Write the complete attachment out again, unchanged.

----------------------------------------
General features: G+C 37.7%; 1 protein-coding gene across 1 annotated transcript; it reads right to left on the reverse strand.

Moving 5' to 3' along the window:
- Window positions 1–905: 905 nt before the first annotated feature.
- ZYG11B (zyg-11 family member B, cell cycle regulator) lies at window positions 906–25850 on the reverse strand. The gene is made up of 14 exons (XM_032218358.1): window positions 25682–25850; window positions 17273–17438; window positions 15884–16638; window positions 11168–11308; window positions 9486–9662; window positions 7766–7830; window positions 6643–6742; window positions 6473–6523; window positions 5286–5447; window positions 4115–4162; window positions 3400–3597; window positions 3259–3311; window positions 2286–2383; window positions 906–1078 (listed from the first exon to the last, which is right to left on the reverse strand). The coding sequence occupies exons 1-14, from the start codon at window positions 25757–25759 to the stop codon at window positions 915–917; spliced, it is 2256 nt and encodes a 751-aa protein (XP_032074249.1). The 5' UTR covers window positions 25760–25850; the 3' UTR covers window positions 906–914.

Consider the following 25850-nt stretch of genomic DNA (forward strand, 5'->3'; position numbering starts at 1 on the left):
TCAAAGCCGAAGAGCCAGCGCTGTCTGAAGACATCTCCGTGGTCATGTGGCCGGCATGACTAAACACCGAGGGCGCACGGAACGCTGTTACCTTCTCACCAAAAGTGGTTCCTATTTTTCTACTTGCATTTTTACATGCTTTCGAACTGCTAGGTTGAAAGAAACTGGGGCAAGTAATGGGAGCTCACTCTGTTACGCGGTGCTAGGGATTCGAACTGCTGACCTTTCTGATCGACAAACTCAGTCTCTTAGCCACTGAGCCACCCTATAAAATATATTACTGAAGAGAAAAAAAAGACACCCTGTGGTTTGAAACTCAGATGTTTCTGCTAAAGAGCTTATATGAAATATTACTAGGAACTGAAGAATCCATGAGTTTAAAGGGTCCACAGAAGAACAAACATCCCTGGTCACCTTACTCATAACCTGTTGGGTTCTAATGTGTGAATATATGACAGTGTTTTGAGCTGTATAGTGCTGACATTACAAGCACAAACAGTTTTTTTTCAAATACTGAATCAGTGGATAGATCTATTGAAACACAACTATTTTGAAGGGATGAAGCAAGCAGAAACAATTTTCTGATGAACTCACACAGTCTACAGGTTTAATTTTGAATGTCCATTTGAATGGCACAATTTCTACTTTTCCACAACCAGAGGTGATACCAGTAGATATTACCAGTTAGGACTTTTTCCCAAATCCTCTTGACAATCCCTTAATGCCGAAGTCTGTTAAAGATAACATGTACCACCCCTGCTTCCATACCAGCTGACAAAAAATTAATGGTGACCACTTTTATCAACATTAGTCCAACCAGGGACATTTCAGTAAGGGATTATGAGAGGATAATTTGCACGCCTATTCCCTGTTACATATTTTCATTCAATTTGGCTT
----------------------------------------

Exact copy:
General features: G+C 37.7%; 1 protein-coding gene across 1 annotated transcript; it reads right to left on the reverse strand.

Moving 5' to 3' along the window:
- Window positions 1–905: 905 nt before the first annotated feature.
- ZYG11B (zyg-11 family member B, cell cycle regulator) lies at window positions 906–25850 on the reverse strand. The gene is made up of 14 exons (XM_032218358.1): window positions 25682–25850; window positions 17273–17438; window positions 15884–16638; window positions 11168–11308; window positions 9486–9662; window positions 7766–7830; window positions 6643–6742; window positions 6473–6523; window positions 5286–5447; window positions 4115–4162; window positions 3400–3597; window positions 3259–3311; window positions 2286–2383; window positions 906–1078 (listed from the first exon to the last, which is right to left on the reverse strand). The coding sequence occupies exons 1-14, from the start codon at window positions 25757–25759 to the stop codon at window positions 915–917; spliced, it is 2256 nt and encodes a 751-aa protein (XP_032074249.1). The 5' UTR covers window positions 25760–25850; the 3' UTR covers window positions 906–914.

Consider the following 25850-nt stretch of genomic DNA (forward strand, 5'->3'; position numbering starts at 1 on the left):
TCAAAGCCGAAGAGCCAGCGCTGTCTGAAGACATCTCCGTGGTCATGTGGCCGGCATGACTAAACACCGAGGGCGCACGGAACGCTGTTACCTTCTCACCAAAAGTGGTTCCTATTTTTCTACTTGCATTTTTACATGCTTTCGAACTGCTAGGTTGAAAGAAACTGGGGCAAGTAATGGGAGCTCACTCTGTTACGCGGTGCTAGGGATTCGAACTGCTGACCTTTCTGATCGACAAACTCAGTCTCTTAGCCACTGAGCCACCCTATAAAATATATTACTGAAGAGAAAAAAAAGACACCCTGTGGTTTGAAACTCAGATGTTTCTGCTAAAGAGCTTATATGAAATATTACTAGGAACTGAAGAATCCATGAGTTTAAAGGGTCCACAGAAGAACAAACATCCCTGGTCACCTTACTCATAACCTGTTGGGTTCTAATGTGTGAATATATGACAGTGTTTTGAGCTGTATAGTGCTGACATTACAAGCACAAACAGTTTTTTTTCAAATACTGAATCAGTGGATAGATCTATTGAAACACAACTATTTTGAAGGGATGAAGCAAGCAGAAACAATTTTCTGATGAACTCACACAGTCTACAGGTTTAATTTTGAATGTCCATTTGAATGGCACAATTTCTACTTTTCCACAACCAGAGGTGATACCAGTAGATATTACCAGTTAGGACTTTTTCCCAAATCCTCTTGACAATCCCTTAATGCCGAAGTCTGTTAAAGATAACATGTACCACCCCTGCTTCCATACCAGCTGACAAAAAATTAATGGTGACCACTTTTATCAACATTAGTCCAACCAGGGACATTTCAGTAAGGGATTATGAGAGGATAATTTGCACGCCTATTCCCTGTTACATATTTTCATTCAATTTGGCTT